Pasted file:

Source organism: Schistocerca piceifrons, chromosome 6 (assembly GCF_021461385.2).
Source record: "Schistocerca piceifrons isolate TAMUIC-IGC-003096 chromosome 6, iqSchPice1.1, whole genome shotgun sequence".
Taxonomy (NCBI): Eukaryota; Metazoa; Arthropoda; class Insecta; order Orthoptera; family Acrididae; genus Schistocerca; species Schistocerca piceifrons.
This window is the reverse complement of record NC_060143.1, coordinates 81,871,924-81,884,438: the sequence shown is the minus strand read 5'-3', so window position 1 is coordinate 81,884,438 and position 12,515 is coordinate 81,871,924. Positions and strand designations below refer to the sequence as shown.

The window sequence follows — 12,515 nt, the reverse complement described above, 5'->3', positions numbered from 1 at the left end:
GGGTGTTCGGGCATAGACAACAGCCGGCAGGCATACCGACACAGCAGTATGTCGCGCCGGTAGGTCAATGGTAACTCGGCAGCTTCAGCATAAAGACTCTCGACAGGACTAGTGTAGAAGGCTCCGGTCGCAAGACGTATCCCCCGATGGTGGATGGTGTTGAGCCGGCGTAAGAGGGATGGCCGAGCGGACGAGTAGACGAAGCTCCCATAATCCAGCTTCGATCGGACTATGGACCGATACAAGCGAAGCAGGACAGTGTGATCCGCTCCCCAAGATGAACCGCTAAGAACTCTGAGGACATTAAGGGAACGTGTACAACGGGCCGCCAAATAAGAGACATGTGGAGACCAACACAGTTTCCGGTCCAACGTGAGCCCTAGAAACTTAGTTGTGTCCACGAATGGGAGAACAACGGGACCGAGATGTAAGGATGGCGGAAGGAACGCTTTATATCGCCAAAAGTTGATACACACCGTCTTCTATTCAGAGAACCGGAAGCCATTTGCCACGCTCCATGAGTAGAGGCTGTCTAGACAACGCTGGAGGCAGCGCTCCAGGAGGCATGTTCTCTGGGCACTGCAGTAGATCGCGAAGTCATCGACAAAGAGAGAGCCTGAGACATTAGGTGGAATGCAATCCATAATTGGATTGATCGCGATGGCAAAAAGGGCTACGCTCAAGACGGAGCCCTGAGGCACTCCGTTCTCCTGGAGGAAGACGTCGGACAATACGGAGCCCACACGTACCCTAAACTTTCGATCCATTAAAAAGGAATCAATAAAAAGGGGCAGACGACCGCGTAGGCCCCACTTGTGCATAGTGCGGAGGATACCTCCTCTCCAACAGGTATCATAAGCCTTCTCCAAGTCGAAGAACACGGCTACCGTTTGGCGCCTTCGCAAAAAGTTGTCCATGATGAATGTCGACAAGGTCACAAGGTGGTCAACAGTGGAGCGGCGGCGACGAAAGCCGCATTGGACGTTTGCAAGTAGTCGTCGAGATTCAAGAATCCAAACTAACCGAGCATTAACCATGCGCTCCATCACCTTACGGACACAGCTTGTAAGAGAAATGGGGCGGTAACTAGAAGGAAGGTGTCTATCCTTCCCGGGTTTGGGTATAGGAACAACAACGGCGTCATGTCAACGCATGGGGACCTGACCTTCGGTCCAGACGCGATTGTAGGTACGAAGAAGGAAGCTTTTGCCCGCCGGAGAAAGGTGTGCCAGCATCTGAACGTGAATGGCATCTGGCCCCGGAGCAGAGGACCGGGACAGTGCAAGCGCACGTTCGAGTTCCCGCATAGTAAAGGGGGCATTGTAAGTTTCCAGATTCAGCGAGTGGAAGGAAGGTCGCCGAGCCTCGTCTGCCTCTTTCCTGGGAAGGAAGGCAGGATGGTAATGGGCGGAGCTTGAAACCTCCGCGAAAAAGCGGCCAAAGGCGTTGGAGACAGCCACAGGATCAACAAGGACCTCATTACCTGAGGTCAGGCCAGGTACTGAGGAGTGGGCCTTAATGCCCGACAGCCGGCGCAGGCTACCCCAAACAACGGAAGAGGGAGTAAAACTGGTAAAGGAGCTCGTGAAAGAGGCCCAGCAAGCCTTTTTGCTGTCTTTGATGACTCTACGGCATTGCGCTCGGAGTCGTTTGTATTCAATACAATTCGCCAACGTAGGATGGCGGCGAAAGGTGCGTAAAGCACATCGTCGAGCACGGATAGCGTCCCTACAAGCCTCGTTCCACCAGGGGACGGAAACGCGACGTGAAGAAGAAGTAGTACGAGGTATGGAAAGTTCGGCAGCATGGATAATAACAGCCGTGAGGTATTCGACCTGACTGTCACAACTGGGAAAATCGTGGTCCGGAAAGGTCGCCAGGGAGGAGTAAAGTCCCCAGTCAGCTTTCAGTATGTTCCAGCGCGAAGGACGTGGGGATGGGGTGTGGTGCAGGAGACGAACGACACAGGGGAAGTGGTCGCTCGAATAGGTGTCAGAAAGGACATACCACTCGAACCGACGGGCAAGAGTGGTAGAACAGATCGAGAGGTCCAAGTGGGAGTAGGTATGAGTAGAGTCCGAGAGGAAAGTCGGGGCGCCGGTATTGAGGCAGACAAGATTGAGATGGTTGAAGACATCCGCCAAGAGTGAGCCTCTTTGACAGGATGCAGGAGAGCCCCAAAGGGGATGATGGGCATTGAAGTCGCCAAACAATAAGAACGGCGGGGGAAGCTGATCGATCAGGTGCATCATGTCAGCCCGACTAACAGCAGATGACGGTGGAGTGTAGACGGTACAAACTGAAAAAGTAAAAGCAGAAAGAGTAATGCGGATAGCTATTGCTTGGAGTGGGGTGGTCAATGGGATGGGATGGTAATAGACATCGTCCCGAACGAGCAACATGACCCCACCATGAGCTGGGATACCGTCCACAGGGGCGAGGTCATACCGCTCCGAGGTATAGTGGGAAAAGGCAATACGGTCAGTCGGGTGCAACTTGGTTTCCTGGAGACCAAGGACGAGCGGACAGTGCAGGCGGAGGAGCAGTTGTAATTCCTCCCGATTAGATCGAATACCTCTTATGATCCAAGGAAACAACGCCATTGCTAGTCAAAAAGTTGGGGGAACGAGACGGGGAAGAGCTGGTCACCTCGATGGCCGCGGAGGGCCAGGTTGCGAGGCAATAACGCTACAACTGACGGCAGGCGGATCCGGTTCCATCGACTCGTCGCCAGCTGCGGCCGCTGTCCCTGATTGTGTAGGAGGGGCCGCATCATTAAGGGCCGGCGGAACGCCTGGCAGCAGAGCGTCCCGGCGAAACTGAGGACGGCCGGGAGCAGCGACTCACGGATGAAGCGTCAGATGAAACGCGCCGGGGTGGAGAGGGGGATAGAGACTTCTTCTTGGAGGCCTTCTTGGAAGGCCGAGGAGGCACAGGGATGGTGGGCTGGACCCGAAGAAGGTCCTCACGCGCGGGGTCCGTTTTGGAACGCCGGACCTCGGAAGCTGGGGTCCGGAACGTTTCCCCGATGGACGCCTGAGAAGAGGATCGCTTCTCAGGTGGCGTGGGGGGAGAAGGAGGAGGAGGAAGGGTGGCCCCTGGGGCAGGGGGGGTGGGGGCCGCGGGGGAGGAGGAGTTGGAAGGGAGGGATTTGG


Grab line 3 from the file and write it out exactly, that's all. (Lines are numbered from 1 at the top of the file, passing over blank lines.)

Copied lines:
Taxonomy (NCBI): Eukaryota; Metazoa; Arthropoda; class Insecta; order Orthoptera; family Acrididae; genus Schistocerca; species Schistocerca piceifrons.